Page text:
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Immediately following the 2017 spring game, I walked by two much smarter, savvier and more veteran Notre Dame reporters on our way to post-game interviews. Our two minutes of exchange included them riffing on various hypothetical position changes that were eventually not seen come fall, including how much better of a guard than a tackle Tommy Kraemer could be. It should be noted, the junior began lining up at guard this spring.

My contribution to the conversation hinged entirely on repeating, “That offense just isn’t ready. It’s not close to ready.”

Of course, that assessment figured the spring game struggles were against a porous Irish defense, something freshly-arrived and since-departed defensive coordinator Mike Elko had already taken tangible steps toward fixing, far quicker than expected.

That evaluation also failed to recognize the potential of a running attack led by Josh Adams. Notre Dame knew it had a stalwart running back, and did not need to see more than eight carries for 39 yards and a touchdown from the lead back.

The point stood, though. The offense was not ready then or in November.

Driving away from this past Saturday’s Blue-Gold Game, the thought bouncing around my pickup’s two-seat cab was simple: This offense is unlikely to reach its ceiling, but if it did, it would be really, absurdly high-powered.

This time, that assessment offers some deference to first-year defensive coordinator Clark Lea’s ability to turn nine returning starters into another strong defense, perhaps superior to last year’s.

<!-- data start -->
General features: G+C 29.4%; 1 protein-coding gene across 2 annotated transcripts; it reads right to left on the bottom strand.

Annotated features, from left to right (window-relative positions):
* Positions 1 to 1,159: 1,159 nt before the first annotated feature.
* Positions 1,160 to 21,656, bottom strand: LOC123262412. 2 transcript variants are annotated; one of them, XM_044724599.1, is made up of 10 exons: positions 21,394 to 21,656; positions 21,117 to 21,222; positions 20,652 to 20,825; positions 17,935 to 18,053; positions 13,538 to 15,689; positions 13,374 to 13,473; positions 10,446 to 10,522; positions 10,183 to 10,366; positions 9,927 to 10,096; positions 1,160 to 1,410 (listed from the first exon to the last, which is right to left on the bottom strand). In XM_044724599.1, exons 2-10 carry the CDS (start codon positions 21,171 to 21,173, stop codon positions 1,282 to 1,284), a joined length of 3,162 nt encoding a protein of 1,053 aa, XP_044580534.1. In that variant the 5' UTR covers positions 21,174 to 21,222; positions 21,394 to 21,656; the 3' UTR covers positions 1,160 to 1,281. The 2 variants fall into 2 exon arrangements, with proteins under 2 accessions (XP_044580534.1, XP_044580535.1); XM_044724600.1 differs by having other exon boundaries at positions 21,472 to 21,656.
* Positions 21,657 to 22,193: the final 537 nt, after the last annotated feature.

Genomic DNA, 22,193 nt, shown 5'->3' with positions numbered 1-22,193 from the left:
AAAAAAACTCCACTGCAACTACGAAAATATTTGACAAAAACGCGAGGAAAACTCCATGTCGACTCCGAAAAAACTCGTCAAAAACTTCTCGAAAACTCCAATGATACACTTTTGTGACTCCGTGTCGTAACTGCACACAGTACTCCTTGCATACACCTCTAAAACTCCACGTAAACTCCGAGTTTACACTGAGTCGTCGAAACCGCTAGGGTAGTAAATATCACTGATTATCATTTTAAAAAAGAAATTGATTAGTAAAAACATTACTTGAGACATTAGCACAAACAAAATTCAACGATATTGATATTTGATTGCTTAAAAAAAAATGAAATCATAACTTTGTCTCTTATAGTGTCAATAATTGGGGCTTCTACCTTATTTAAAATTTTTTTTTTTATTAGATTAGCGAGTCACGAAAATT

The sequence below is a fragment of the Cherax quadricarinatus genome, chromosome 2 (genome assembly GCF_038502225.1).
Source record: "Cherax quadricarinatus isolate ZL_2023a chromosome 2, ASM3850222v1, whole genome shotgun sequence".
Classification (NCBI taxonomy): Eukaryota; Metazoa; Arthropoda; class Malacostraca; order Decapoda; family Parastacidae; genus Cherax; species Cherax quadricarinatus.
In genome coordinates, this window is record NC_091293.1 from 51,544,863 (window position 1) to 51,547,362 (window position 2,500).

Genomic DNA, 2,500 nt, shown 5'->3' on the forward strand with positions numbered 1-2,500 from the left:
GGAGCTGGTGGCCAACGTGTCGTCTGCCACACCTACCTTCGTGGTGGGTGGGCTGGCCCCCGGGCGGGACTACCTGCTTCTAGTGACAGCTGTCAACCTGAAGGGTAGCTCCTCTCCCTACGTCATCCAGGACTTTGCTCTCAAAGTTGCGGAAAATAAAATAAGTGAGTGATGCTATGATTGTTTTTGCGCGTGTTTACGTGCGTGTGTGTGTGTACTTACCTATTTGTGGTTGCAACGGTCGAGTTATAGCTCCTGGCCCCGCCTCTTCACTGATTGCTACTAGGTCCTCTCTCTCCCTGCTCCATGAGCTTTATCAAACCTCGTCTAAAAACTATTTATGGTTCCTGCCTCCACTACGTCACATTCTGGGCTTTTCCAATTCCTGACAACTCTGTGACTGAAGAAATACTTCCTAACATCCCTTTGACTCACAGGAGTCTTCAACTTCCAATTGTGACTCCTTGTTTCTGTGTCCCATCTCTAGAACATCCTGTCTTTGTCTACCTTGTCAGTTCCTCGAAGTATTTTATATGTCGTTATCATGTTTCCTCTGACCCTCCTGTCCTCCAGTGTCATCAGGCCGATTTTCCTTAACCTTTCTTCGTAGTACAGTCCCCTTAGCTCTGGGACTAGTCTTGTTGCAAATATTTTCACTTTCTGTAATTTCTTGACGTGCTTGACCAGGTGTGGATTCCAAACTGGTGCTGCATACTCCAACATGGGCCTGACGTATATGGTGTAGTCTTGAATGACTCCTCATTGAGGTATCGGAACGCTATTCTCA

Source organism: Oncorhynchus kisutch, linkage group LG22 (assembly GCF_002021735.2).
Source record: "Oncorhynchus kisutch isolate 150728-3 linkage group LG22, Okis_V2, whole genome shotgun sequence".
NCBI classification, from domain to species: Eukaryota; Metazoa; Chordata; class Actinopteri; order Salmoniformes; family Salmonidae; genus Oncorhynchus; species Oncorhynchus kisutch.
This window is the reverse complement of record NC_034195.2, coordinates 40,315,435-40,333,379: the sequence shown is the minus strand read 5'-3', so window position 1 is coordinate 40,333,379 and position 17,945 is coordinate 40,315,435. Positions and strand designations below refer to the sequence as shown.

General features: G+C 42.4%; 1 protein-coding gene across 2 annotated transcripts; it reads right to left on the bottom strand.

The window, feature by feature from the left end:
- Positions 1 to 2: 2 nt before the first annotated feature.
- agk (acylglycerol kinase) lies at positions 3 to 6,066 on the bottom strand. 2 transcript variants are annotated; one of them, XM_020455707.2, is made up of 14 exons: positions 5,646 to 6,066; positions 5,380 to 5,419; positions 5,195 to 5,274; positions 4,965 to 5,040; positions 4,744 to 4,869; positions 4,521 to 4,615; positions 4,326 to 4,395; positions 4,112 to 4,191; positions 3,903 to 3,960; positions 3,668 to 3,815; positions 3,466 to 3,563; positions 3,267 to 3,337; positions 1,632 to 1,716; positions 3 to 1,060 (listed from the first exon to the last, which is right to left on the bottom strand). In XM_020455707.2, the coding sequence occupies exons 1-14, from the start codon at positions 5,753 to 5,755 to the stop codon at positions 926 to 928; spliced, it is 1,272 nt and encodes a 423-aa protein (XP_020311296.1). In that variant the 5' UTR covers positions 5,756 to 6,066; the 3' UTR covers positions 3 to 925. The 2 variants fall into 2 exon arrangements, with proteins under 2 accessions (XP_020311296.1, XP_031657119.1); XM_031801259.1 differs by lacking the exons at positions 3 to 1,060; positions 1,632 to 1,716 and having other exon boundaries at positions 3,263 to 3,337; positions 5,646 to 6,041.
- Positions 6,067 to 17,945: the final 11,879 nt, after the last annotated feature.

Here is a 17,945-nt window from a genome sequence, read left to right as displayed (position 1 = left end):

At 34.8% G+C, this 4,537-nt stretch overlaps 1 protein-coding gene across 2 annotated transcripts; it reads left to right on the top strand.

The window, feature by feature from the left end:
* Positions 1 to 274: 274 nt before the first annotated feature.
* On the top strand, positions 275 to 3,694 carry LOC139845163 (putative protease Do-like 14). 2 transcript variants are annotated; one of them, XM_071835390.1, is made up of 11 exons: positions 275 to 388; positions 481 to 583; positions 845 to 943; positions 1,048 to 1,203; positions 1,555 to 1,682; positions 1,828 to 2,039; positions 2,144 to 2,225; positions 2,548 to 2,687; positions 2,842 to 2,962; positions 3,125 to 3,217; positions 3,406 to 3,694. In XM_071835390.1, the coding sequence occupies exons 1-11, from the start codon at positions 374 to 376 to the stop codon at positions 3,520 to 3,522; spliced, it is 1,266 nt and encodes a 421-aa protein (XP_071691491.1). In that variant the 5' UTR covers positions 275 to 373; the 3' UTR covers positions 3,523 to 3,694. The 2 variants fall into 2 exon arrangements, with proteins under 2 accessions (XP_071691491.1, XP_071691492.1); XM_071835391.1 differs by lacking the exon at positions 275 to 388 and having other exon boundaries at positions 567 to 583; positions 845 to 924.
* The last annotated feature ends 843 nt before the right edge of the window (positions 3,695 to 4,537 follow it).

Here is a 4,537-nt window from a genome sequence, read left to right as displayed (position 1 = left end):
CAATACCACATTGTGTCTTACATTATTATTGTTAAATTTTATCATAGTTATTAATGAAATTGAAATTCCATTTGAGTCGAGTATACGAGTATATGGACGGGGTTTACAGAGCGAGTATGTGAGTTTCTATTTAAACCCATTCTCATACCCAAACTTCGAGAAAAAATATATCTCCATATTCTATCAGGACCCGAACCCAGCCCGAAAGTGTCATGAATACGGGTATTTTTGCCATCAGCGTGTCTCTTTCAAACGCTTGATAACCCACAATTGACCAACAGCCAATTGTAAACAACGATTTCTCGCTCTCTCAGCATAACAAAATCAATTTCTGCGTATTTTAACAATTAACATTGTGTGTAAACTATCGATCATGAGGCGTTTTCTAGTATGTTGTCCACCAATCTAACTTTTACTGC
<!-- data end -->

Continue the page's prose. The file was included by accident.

The praise of the offense must be hedged thanks to IF after IF after IF after IF. If senior quarterback Brandon Wimbush displays those mechanics and that accuracy against opposing defenses …
If senior running back Dexter Williams (pictured above) decides it is worthwhile to play, and play well, through pain …
If junior receiver Chase Claypool maintains the necessary emotional equilibrium …
If senior tight end Alizé Mack offers a consistent performance, even if not stellar, but stable …

In those four upperclassmen alone, the Irish have unique talents whom opposing defensive coordinators should lose sleep thinking about. They will determine how high this offense’s ceiling is, while the likes of senior receiver Miles Boykin, junior running back Tony Jones and sophomore tight end Cole Kmet will set the floor, along with what looks to be yet another overpowering offensive line (with Kraemer at right guard).

Obviously, the most-promising players always set the height of a vaulted the ceiling. As they perform against Michigan, Stanford and Virginia Tech will determine how the season ends. However, to pinpoint four like this is an extreme end of the spectrum.